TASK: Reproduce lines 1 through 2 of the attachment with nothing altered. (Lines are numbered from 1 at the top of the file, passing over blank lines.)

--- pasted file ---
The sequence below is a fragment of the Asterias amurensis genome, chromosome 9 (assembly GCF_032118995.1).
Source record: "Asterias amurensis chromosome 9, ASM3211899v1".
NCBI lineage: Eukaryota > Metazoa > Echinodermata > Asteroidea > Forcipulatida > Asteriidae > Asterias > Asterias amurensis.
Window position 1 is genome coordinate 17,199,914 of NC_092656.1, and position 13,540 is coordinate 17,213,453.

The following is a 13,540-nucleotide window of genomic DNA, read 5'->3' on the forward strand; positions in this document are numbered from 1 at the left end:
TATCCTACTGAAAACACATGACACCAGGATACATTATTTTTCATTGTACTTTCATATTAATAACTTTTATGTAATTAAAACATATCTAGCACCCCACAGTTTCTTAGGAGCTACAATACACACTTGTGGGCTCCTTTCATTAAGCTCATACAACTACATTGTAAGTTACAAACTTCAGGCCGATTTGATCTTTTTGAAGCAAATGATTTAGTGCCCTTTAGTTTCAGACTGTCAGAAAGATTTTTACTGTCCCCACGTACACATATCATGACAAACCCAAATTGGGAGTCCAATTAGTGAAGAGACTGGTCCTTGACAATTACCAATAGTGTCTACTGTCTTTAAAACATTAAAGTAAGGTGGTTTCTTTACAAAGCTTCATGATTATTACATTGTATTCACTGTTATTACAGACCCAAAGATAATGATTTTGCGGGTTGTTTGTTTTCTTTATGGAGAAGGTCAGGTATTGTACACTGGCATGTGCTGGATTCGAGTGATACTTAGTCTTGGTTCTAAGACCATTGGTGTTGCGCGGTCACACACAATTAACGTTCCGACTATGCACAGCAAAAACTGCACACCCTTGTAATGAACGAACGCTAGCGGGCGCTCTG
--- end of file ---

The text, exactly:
The sequence below is a fragment of the Asterias amurensis genome, chromosome 9 (assembly GCF_032118995.1).
Source record: "Asterias amurensis chromosome 9, ASM3211899v1".